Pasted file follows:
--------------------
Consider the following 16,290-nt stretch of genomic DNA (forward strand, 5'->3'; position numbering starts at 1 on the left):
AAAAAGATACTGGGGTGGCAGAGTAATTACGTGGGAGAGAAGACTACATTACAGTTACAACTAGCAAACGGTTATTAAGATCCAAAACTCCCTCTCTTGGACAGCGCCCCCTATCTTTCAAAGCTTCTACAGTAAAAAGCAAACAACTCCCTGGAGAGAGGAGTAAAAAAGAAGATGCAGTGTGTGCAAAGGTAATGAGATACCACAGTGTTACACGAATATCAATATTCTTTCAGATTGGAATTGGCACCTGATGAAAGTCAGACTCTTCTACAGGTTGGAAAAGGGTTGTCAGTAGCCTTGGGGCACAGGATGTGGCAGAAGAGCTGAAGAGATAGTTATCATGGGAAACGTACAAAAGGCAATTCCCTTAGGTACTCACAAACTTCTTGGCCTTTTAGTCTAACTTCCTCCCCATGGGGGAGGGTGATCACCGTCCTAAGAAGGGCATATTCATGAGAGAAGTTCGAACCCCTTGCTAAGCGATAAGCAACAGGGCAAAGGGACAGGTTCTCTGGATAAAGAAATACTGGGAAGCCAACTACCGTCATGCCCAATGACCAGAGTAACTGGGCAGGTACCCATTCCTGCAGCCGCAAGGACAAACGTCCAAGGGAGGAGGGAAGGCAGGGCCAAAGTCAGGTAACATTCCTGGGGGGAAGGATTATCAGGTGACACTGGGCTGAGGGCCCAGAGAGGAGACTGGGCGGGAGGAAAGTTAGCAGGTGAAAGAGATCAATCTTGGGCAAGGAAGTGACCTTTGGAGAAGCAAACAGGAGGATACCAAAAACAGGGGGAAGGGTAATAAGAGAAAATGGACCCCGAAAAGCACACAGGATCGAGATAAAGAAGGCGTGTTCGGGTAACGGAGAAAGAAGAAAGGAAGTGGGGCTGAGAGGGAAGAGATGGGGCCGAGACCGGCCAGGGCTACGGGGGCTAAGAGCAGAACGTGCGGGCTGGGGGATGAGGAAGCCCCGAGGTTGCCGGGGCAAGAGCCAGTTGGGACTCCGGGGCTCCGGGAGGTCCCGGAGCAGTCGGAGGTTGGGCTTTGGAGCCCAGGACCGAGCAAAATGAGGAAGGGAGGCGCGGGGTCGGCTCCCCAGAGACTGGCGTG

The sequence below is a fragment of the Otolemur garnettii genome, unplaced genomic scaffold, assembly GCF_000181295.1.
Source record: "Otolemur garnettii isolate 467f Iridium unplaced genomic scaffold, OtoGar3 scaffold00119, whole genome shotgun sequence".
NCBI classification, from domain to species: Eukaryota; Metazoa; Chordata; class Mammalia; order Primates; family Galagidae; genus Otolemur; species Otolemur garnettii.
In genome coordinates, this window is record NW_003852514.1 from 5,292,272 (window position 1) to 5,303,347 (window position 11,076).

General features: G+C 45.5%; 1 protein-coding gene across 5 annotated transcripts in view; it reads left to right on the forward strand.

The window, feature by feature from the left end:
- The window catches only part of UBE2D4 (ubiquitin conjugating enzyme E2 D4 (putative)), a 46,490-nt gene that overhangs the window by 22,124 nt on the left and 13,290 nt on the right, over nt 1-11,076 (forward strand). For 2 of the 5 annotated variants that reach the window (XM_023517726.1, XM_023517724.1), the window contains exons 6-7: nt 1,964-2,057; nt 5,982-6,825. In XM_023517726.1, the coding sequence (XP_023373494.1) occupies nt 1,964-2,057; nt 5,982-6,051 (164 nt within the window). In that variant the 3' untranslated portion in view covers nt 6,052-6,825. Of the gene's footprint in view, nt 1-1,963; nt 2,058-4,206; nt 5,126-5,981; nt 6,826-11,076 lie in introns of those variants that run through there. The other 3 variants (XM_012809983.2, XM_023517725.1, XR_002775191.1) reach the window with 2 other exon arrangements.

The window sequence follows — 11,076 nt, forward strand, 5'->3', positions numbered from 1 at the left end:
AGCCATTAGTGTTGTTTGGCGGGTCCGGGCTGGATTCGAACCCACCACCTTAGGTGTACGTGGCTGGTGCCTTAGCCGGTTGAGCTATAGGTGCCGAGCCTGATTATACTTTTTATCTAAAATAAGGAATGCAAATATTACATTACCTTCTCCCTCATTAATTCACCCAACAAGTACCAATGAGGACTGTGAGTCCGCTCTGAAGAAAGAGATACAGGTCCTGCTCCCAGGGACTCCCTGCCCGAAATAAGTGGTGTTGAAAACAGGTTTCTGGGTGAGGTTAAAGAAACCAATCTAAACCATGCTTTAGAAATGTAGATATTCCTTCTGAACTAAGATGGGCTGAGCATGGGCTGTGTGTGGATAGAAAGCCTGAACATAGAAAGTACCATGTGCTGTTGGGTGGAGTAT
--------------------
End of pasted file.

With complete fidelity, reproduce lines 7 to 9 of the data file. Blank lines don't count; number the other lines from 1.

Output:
General features: G+C 45.5%; 1 protein-coding gene across 5 annotated transcripts in view; it reads left to right on the forward strand.

The window, feature by feature from the left end:
- The window catches only part of UBE2D4 (ubiquitin conjugating enzyme E2 D4 (putative)), a 46,490-nt gene that overhangs the window by 22,124 nt on the left and 13,290 nt on the right, over nt 1-11,076 (forward strand). For 2 of the 5 annotated variants that reach the window (XM_023517726.1, XM_023517724.1), the window contains exons 6-7: nt 1,964-2,057; nt 5,982-6,825. In XM_023517726.1, the coding sequence (XP_023373494.1) occupies nt 1,964-2,057; nt 5,982-6,051 (164 nt within the window). In that variant the 3' untranslated portion in view covers nt 6,052-6,825. Of the gene's footprint in view, nt 1-1,963; nt 2,058-4,206; nt 5,126-5,981; nt 6,826-11,076 lie in introns of those variants that run through there. The other 3 variants (XM_012809983.2, XM_023517725.1, XR_002775191.1) reach the window with 2 other exon arrangements.